Latest News

Bloomfield College Student Discusses Benefits to Studying Abroad
Past Bloomfield College students have studied in England, France, Italy, South Africa, Argentina, and Japan. Bloomfield College is a member of the College Consortium of International Studies and the American Institute for Foreign Study.
Gayle King Event Postponed Until March 29
Gayle King is now scheduled to speak at Bloomfield College on Wednesday, March 29 at 3:00 p.m.
Bloomfield College Welcomes Top Goya Executives to Campus
Bloomfield College will welcome a panel of top Goya Foods, Inc. executives to campus on March 30. Goya Foods is the largest Hispanic-owned business in the United States and is over 80 years old.
Gayle King to Speak at Bloomfield College
The highly anticipated event will offer students a special opportunity to ask the television personality and established journalist questions following her speech.
Bloomfield College Students Present Findings at SWPACA Conference
A select group of Bloomfield College students attended the 38th annual Southwest Popular/American Culture Conference in February in Albuquerque, New Mexico.
Bloomfield College Students to be Honored at EOF Celebration
Thirteen Bloomfield College students are expected to be honored for their hard work at the 2017 EOF Graduate Awards Ceremony on April 10, 2017.
Bloomfield College Students Visit Schomburg Center for Research in Black Culture
The 90 year old Center is located in Harlem, New York and was recently named a National Historic Landmark by the National Park Service.

McNair Scholars show off their work

Psychology major Migdalia Maldonado '13 explains her research to Josephine Cohn, assistant vice president for academic development (on left) and two interested students.

McNair scholars are required to complete research in preparation for their foray into graduate school. The research is conducted with a mentor-professor and the hypotheses, methodology, and conclusions are presented in poster form with the scholars able to give in-depth information about their research topic. Five of the McNair scholars presented their research posters in the Learning Hub of the library, talking about the topics and expertly answering questions. The scholars have presented their work at McNair conferences across the county, including Wisconsin, Philadelphia, the University of Delaware and the University of Maryland at College Park. These conferences bring together McNair scholars from around the nation to discuss their work and talk about graduate programs.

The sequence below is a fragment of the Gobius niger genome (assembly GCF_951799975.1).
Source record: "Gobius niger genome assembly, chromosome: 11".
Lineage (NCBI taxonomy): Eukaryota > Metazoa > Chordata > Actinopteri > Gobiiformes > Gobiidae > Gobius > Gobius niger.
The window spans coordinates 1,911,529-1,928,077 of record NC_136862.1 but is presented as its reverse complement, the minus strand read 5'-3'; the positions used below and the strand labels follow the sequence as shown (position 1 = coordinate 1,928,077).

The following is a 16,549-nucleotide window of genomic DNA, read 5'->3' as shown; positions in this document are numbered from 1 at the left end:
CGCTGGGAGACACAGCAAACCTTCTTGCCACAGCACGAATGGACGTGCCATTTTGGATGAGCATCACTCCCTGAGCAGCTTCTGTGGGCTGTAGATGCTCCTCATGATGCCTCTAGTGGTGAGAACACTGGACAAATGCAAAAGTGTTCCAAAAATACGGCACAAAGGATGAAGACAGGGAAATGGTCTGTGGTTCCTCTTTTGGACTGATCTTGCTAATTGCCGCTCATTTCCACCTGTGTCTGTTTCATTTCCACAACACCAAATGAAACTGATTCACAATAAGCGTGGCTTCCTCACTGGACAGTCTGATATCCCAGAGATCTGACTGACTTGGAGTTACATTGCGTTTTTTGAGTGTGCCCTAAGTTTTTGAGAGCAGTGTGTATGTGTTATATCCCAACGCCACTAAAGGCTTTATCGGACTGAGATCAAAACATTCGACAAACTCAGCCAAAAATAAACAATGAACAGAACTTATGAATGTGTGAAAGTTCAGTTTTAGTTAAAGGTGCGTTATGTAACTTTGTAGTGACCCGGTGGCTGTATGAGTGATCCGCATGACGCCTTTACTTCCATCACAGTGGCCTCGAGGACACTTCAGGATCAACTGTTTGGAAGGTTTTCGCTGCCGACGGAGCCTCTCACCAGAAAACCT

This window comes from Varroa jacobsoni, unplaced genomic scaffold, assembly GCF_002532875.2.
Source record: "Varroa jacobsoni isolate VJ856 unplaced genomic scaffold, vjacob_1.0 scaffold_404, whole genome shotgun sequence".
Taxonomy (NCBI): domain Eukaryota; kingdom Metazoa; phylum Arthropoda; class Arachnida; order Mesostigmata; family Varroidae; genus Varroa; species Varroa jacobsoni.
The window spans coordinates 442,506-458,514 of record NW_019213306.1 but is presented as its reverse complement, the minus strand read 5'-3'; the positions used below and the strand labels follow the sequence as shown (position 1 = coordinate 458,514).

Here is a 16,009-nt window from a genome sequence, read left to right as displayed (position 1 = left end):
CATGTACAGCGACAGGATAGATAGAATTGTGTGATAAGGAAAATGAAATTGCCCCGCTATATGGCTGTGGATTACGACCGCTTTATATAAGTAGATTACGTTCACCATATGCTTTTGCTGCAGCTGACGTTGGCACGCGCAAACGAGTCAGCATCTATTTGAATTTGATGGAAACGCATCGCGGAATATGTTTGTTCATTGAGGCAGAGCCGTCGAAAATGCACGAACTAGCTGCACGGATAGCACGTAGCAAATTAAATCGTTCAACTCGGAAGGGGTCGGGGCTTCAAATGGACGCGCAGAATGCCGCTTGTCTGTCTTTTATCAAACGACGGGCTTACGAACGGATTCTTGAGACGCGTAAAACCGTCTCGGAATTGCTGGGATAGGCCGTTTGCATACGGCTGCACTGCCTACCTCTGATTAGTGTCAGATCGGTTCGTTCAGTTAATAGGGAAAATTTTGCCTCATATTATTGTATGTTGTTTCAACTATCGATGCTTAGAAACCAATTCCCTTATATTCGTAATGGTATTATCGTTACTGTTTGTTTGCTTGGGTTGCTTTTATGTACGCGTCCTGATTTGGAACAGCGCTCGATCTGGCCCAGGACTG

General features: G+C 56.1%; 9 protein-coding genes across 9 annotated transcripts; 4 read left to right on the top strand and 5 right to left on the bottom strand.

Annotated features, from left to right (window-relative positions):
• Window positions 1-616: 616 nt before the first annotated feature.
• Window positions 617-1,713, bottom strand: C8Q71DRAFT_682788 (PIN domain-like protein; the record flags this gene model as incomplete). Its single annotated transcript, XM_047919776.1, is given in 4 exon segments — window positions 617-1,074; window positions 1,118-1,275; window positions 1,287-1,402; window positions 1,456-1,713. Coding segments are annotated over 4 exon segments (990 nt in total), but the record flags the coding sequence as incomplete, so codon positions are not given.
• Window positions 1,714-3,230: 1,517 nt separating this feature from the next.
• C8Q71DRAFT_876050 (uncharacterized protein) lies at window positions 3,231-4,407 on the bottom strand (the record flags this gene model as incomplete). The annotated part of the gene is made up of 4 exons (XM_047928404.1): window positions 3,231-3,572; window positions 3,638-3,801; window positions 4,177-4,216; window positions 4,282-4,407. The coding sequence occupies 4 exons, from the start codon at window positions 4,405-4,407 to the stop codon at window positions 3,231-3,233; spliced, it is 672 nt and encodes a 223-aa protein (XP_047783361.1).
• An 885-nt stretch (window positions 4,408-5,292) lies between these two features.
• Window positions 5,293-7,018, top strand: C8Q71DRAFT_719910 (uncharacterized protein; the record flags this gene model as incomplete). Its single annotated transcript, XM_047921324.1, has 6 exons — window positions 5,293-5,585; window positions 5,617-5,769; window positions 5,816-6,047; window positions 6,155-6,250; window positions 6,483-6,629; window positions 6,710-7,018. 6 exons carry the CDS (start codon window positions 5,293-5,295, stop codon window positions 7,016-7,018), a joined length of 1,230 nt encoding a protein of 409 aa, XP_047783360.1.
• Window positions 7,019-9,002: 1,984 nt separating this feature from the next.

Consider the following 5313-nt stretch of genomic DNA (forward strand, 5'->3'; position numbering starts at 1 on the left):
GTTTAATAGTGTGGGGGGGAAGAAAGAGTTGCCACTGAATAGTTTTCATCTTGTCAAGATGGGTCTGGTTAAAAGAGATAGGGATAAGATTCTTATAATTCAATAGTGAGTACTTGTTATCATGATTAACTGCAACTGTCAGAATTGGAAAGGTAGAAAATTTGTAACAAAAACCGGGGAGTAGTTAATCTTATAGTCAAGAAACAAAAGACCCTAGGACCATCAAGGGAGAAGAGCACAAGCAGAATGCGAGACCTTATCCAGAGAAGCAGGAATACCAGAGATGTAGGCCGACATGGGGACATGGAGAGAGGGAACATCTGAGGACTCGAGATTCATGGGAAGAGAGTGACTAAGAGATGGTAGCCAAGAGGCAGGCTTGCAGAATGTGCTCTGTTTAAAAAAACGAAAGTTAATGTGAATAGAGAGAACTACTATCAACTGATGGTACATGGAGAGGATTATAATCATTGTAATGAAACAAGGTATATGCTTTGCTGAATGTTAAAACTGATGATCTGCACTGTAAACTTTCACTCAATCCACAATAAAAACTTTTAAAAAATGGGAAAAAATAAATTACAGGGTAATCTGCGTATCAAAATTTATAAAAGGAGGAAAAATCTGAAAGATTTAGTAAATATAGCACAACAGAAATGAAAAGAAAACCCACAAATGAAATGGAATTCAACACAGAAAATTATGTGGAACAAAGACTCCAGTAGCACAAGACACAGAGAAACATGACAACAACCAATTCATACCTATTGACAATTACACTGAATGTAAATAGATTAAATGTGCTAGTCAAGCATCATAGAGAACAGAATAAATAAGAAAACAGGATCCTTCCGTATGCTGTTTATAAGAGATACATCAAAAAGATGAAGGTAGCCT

Vivian Garzon, a psychology major, presented her work on The Recovered/False Memory Controversy. She did a literature review about repressed and recovered memories from traumatic events, eyewitness accounts, suggestibility, and demand characteristics. Ms. Garzon is interested in continuing this research at a graduate level.

Migdalia Maldonado, a psychology major, researched the obstacles that first-generation/low-income, non-traditional students experience in attaining a degree. Her work defined the students and their lifestyles and studied the factors that made some of these defined students successful. Ms. Maldonado is a non-traditional student who would like to help increase the success rates among this population.

Danielle Patterson is a biology major who studied the enhanced identification of Xylella fastidiosa among oak leaves using SEM examination. Her research can help protect the Oak trees native to the area by studying the pathogens in the shade tree population which in turn can help protect the economy of a park system.

Oleta Sandiford, a biochemistry major, did her work with Dr. Tammy Castro in the area of breast cancer research. Titled Tumor Necrosis Factor-alpha induces the expression of the tachykinin precursor gene in breast cancer cells, her research may help develop therapies to prevent the recurrence of cancer in a patient that is considered to be clinically in remission. Ms. Sandiford would like to eventually work in the field of toxicology.

Kathryn J. Schaub is an English/psychology double major who examined the works of Aphra Behn, a seventeenth century writer and playwright. Ms. Schaub did a detailed analysis on the author’s works to determine the motivation behind the author’s use of trauma in her characters. Ms. Schaub determined that the expressions of legal, educational, physical, and sexual assaults in Behn’s fiction were to create a greater awareness of the female condition during that period and as a way to empower women and effect change.

The Ronald E. McNair Scholars Program at Bloomfield College, funded by a grant from the U.S. Department of Education, serves to prepare income-eligible, first-generation and low-income students for the rewards and rigors of graduate study. The program provides scholars with undergraduate research opportunities with faculty mentors, skill-building seminars and workshops, GRE exam preparatory seminars and a research stipend, among many other benefits.